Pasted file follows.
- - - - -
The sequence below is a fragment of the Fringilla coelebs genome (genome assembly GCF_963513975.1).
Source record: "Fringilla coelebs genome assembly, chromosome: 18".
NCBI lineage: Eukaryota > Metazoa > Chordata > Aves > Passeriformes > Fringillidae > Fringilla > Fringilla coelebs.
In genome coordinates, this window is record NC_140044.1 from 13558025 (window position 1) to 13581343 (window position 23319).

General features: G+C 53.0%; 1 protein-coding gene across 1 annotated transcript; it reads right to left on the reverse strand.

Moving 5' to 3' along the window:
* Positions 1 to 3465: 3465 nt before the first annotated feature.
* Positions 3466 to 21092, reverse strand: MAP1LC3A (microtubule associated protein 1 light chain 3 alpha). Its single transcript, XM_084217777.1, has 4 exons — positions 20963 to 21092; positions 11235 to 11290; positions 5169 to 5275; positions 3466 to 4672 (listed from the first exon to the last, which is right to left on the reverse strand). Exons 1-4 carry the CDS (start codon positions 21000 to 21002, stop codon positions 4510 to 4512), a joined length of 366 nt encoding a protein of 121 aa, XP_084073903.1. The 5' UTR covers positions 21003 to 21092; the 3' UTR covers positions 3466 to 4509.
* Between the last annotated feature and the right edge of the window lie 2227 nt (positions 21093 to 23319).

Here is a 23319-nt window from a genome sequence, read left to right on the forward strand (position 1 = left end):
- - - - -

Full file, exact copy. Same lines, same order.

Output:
The sequence below is a fragment of the Fringilla coelebs genome (genome assembly GCF_963513975.1).
Source record: "Fringilla coelebs genome assembly, chromosome: 18".
NCBI lineage: Eukaryota > Metazoa > Chordata > Aves > Passeriformes > Fringillidae > Fringilla > Fringilla coelebs.
In genome coordinates, this window is record NC_140044.1 from 13558025 (window position 1) to 13581343 (window position 23319).

General features: G+C 53.0%; 1 protein-coding gene across 1 annotated transcript; it reads right to left on the reverse strand.

Moving 5' to 3' along the window:
* Positions 1 to 3465: 3465 nt before the first annotated feature.
* Positions 3466 to 21092, reverse strand: MAP1LC3A (microtubule associated protein 1 light chain 3 alpha). Its single transcript, XM_084217777.1, has 4 exons — positions 20963 to 21092; positions 11235 to 11290; positions 5169 to 5275; positions 3466 to 4672 (listed from the first exon to the last, which is right to left on the reverse strand). Exons 1-4 carry the CDS (start codon positions 21000 to 21002, stop codon positions 4510 to 4512), a joined length of 366 nt encoding a protein of 121 aa, XP_084073903.1. The 5' UTR covers positions 21003 to 21092; the 3' UTR covers positions 3466 to 4509.
* Between the last annotated feature and the right edge of the window lie 2227 nt (positions 21093 to 23319).

Here is a 23319-nt window from a genome sequence, read left to right on the forward strand (position 1 = left end):